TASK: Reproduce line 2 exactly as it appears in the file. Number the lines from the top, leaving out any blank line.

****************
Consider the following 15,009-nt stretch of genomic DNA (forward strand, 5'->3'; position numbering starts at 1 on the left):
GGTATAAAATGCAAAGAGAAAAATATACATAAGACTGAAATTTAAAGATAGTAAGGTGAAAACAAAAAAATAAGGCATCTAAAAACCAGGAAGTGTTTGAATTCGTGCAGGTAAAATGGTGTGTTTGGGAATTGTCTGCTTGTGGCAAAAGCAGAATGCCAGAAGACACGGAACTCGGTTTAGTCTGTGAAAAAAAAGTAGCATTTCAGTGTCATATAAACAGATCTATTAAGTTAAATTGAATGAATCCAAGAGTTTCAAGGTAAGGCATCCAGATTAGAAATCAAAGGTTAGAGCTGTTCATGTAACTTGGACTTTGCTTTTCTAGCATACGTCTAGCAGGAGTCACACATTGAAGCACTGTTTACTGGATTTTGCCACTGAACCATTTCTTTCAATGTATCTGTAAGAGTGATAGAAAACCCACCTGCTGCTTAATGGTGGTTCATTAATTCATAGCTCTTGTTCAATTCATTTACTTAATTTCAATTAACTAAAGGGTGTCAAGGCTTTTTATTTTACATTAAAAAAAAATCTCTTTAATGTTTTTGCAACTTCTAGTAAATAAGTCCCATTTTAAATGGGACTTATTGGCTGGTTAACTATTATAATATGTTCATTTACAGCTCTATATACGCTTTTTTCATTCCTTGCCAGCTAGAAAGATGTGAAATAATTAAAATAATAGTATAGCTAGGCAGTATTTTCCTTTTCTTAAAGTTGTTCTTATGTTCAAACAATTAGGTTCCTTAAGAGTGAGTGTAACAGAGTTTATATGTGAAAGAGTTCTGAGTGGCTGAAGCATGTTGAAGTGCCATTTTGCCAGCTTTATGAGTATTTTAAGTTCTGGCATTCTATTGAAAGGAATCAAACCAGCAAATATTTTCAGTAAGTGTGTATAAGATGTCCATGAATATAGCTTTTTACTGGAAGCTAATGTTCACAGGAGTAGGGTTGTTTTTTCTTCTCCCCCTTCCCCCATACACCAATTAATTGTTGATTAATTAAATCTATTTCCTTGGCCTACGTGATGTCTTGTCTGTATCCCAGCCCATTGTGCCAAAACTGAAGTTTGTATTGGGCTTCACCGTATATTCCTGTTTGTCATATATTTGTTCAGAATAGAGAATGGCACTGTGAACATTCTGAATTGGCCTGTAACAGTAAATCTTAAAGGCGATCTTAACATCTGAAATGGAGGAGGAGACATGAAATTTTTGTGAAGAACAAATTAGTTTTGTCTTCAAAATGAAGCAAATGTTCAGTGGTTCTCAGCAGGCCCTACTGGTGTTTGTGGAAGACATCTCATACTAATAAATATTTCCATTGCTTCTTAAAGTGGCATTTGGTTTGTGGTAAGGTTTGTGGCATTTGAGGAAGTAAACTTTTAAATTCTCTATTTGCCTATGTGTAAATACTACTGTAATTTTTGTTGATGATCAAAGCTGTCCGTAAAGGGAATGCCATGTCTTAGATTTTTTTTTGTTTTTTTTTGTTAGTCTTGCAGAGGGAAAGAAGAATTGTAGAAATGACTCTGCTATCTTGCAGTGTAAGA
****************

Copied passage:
GGTATAAAATGCAAAGAGAAAAATATACATAAGACTGAAATTTAAAGATAGTAAGGTGAAAACAAAAAAATAAGGCATCTAAAAACCAGGAAGTGTTTGAATTCGTGCAGGTAAAATGGTGTGTTTGGGAATTGTCTGCTTGTGGCAAAAGCAGAATGCCAGAAGACACGGAACTCGGTTTAGTCTGTGAAAAAAAAGTAGCATTTCAGTGTCATATAAACAGATCTATTAAGTTAAATTGAATGAATCCAAGAGTTTCAAGGTAAGGCATCCAGATTAGAAATCAAAGGTTAGAGCTGTTCATGTAACTTGGACTTTGCTTTTCTAGCATACGTCTAGCAGGAGTCACACATTGAAGCACTGTTTACTGGATTTTGCCACTGAACCATTTCTTTCAATGTATCTGTAAGAGTGATAGAAAACCCACCTGCTGCTTAATGGTGGTTCATTAATTCATAGCTCTTGTTCAATTCATTTACTTAATTTCAATTAACTAAAGGGTGTCAAGGCTTTTTATTTTACATTAAAAAAAAATCTCTTTAATGTTTTTGCAACTTCTAGTAAATAAGTCCCATTTTAAATGGGACTTATTGGCTGGTTAACTATTATAATATGTTCATTTACAGCTCTATATACGCTTTTTTCATTCCTTGCCAGCTAGAAAGATGTGAAATAATTAAAATAATAGTATAGCTAGGCAGTATTTTCCTTTTCTTAAAGTTGTTCTTATGTTCAAACAATTAGGTTCCTTAAGAGTGAGTGTAACAGAGTTTATATGTGAAAGAGTTCTGAGTGGCTGAAGCATGTTGAAGTGCCATTTTGCCAGCTTTATGAGTATTTTAAGTTCTGGCATTCTATTGAAAGGAATCAAACCAGCAAATATTTTCAGTAAGTGTGTATAAGATGTCCATGAATATAGCTTTTTACTGGAAGCTAATGTTCACAGGAGTAGGGTTGTTTTTTCTTCTCCCCCTTCCCCCATACACCAATTAATTGTTGATTAATTAAATCTATTTCCTTGGCCTACGTGATGTCTTGTCTGTATCCCAGCCCATTGTGCCAAAACTGAAGTTTGTATTGGGCTTCACCGTATATTCCTGTTTGTCATATATTTGTTCAGAATAGAGAATGGCACTGTGAACATTCTGAATTGGCCTGTAACAGTAAATCTTAAAGGCGATCTTAACATCTGAAATGGAGGAGGAGACATGAAATTTTTGTGAAGAACAAATTAGTTTTGTCTTCAAAATGAAGCAAATGTTCAGTGGTTCTCAGCAGGCCCTACTGGTGTTTGTGGAAGACATCTCATACTAATAAATATTTCCATTGCTTCTTAAAGTGGCATTTGGTTTGTGGTAAGGTTTGTGGCATTTGAGGAAGTAAACTTTTAAATTCTCTATTTGCCTATGTGTAAATACTACTGTAATTTTTGTTGATGATCAAAGCTGTCCGTAAAGGGAATGCCATGTCTTAGATTTTTTTTTGTTTTTTTTTGTTAGTCTTGCAGAGGGAAAGAAGAATTGTAGAAATGACTCTGCTATCTTGCAGTGTAAGA